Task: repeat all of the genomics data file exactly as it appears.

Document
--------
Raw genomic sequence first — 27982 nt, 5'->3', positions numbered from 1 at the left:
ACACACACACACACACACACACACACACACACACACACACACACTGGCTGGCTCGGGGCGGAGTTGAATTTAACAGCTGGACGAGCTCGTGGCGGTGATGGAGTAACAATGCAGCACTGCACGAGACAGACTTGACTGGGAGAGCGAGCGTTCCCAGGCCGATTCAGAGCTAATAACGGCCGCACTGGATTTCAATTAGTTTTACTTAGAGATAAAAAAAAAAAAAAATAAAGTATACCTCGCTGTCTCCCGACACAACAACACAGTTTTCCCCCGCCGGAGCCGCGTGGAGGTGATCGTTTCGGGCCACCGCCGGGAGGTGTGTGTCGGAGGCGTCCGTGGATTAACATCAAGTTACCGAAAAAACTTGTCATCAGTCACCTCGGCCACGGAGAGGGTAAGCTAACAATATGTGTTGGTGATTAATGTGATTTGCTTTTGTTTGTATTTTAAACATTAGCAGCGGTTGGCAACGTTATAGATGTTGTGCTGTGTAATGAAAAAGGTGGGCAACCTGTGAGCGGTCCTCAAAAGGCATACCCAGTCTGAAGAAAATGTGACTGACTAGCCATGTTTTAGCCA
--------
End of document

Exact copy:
Raw genomic sequence first — 27982 nt, 5'->3', positions numbered from 1 at the left:
ACACACACACACACACACACACACACACACACACACACACACACTGGCTGGCTCGGGGCGGAGTTGAATTTAACAGCTGGACGAGCTCGTGGCGGTGATGGAGTAACAATGCAGCACTGCACGAGACAGACTTGACTGGGAGAGCGAGCGTTCCCAGGCCGATTCAGAGCTAATAACGGCCGCACTGGATTTCAATTAGTTTTACTTAGAGATAAAAAAAAAAAAAAATAAAGTATACCTCGCTGTCTCCCGACACAACAACACAGTTTTCCCCCGCCGGAGCCGCGTGGAGGTGATCGTTTCGGGCCACCGCCGGGAGGTGTGTGTCGGAGGCGTCCGTGGATTAACATCAAGTTACCGAAAAAACTTGTCATCAGTCACCTCGGCCACGGAGAGGGTAAGCTAACAATATGTGTTGGTGATTAATGTGATTTGCTTTTGTTTGTATTTTAAACATTAGCAGCGGTTGGCAACGTTATAGATGTTGTGCTGTGTAATGAAAAAGGTGGGCAACCTGTGAGCGGTCCTCAAAAGGCATACCCAGTCTGAAGAAAATGTGACTGACTAGCCATGTTTTAGCCA